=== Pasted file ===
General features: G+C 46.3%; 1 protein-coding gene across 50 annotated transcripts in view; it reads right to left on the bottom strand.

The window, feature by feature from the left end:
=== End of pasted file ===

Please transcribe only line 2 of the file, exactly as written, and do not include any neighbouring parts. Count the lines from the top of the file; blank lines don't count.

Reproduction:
The window, feature by feature from the left end: